Questions About Estate Taxes? We Have the Answers.
Have You Ever Asked Yourself What Should I Know About My Estate?
Estate Planning: Minimum Requirements
Step 1: Make Sure You Have a Will. Without a will, your estate must be divided in probate court, which is a public process with no privacy. The process also may cause significant delays in settling your estate and will likely result in added legal costs down the road.
Step 2: Make Sure You Have a Health Care Proxy. A health care proxy is a legal document that assigns, to someone you trust, the ability to make health care decisions for you in the event you become incapacitated. (It also is known as a durable power of attorney for health care, medical power of attorney, or appointment of a healthcare agent.) The health care proxy also defines the relationships you have with family members, physicians, or anyone else who may participate in your care.
Step 3: Make Sure to Update Your Beneficiaries. Many accounts, such as retirement funds and life insurance policies, require owners to name beneficiaries for that asset. After a significant life event, for example a divorce, many people forget to update the beneficiaries on these accounts. If there is no beneficiary assigned, the account will have to go through probate court leaving the judge to decide who gets the money and providing no privacy for your estate matters.
Other Recommended Estate Planning Strategies. We have two other recommendations: an irrevocable trust, depending on the complexity of your finances and assets, and a life insurance trust. An irrevocable trust is a permanent strategy for holding assets. A life insurance trust is a permanent strategy where the trust owns and is the beneficiary of insurance policies; upon the death of the insured, the trustee invests the proceeds of the policy and administers them for the beneficiaries.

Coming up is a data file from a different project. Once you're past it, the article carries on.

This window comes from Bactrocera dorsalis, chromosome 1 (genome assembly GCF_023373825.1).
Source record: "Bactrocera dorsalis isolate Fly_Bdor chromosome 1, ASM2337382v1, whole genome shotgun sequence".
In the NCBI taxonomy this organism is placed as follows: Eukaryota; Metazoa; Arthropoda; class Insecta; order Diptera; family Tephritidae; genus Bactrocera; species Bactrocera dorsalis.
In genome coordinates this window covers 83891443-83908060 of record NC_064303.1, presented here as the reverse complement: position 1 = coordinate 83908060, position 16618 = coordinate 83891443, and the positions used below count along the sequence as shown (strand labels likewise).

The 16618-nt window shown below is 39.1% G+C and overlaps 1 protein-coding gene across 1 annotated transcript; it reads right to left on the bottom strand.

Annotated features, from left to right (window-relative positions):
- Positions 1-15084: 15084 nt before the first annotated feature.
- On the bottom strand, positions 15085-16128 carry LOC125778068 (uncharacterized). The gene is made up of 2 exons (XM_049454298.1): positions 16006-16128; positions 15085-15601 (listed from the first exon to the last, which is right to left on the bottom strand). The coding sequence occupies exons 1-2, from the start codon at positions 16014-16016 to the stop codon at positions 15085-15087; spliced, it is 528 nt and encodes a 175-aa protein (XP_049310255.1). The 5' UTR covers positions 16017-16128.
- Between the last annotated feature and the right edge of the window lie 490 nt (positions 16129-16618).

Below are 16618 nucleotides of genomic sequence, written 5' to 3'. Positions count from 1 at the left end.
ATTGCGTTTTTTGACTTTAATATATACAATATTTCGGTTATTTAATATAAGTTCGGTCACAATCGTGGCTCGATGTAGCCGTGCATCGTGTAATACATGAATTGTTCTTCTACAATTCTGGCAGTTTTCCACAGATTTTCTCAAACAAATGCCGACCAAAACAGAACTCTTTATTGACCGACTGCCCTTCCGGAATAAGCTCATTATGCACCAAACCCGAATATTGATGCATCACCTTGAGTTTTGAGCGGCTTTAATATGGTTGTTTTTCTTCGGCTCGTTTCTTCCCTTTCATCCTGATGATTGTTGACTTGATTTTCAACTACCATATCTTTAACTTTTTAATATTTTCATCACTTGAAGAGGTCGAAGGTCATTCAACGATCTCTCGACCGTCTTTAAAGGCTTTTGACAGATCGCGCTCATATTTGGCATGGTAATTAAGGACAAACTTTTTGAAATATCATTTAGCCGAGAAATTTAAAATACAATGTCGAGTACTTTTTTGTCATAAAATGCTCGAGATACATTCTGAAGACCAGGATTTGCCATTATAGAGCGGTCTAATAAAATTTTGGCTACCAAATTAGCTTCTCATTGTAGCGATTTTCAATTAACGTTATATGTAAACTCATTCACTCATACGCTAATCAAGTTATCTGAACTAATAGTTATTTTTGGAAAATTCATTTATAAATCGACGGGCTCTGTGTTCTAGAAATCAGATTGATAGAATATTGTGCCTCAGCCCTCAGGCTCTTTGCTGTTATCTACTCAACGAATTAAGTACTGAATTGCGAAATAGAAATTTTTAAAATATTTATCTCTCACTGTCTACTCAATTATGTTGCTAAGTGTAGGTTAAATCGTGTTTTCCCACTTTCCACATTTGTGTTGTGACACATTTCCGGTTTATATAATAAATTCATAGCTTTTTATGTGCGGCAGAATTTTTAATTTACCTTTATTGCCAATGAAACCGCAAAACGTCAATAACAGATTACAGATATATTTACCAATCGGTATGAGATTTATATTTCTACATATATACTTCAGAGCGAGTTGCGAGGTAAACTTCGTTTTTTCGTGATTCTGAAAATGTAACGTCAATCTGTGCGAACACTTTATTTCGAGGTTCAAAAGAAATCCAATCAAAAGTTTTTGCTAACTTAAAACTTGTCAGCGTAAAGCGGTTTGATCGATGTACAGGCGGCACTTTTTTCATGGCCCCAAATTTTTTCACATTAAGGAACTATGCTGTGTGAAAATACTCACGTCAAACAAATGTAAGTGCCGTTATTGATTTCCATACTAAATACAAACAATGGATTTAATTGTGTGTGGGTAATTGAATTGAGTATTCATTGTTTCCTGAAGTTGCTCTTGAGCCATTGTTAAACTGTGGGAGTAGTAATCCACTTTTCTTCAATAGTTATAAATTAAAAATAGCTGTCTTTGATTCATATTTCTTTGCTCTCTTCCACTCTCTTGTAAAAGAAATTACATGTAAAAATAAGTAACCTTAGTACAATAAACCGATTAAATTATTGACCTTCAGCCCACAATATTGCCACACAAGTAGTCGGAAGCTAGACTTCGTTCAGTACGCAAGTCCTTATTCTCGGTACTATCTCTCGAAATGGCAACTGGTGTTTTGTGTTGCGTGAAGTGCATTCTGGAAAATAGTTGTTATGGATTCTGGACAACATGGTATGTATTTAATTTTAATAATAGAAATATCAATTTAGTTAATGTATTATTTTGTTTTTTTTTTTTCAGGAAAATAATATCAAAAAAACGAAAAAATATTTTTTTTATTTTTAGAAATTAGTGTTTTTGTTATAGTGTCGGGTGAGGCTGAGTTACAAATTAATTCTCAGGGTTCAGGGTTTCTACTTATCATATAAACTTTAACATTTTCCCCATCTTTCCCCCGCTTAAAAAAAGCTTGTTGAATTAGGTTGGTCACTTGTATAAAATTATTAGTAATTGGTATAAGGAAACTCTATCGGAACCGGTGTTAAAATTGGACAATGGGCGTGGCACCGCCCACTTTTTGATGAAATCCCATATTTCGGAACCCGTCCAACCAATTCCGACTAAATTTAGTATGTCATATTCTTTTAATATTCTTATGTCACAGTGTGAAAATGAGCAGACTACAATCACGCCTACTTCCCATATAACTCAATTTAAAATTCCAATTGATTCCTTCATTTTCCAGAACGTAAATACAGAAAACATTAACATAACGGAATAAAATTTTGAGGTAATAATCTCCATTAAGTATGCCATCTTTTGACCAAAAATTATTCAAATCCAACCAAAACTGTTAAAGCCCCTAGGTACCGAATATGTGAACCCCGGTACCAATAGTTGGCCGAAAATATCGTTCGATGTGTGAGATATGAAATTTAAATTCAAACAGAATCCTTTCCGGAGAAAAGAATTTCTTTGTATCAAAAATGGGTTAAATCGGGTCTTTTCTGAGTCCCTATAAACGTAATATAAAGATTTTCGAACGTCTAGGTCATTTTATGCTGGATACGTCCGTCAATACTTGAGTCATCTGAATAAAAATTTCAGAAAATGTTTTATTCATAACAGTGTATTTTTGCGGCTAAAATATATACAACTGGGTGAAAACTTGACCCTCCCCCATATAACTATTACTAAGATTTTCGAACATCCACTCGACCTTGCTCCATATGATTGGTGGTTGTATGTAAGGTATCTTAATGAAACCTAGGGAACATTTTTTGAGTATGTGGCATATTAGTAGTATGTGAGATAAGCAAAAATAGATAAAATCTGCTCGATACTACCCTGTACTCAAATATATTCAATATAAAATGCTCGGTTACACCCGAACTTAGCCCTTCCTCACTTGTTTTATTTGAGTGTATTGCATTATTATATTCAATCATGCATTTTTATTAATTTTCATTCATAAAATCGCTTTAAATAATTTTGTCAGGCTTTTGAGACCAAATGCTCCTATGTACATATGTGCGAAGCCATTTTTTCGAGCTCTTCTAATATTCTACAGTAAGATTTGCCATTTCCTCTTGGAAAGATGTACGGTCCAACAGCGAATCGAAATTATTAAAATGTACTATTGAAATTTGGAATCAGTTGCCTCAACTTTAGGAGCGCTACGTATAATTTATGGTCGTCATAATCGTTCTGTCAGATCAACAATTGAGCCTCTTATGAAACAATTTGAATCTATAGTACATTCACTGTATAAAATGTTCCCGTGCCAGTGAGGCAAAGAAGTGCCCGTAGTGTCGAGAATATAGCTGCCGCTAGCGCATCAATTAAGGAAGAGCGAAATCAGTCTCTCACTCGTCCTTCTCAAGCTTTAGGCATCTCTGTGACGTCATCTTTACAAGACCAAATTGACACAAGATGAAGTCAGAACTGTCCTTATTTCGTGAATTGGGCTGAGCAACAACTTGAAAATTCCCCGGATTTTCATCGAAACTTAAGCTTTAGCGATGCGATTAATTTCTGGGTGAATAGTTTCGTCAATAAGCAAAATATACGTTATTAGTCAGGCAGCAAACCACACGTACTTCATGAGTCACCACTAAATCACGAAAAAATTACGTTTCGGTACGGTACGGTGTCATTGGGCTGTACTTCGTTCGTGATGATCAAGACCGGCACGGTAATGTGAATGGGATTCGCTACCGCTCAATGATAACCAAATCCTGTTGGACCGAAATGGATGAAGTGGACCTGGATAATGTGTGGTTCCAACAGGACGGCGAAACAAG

Have You Ever Asked Yourself What Should I Know About Gifts & Estate Taxes?
Estate Planning: Gifts and Tax Strategies
Update to Reflect Current Tax Rules. For 2017, the annual gift tax exclusion is $14,000. The unified federal gift and estate tax exemption has increased to $5.49 million, and the top federal estate tax rate remains at 40%. However, states typically have a much lower exemption for estate tax. For example, the estate tax exemption in Massachusetts is $1 million ($2 million for married couples). Even if you already have an estate plan, it may need updating to reflect the current estate and gift tax rules. Also, you may need to make some changes that have nothing to do with taxes. Contact us if you have any questions regarding estate planning.
Shelter Estate Gifts. Make gifts sheltered by the annual gift tax exclusion before the end of the year and thereby save gift and estate taxes. The exclusion applies to gifts of up to $14,000 made in 2017 to each of an unlimited number of individuals. You cannot carry over unused exclusions from one year to the next. The transfers also may save family income taxes where income-earning property is given to family members in lower income tax brackets who are not subject to the kiddie tax.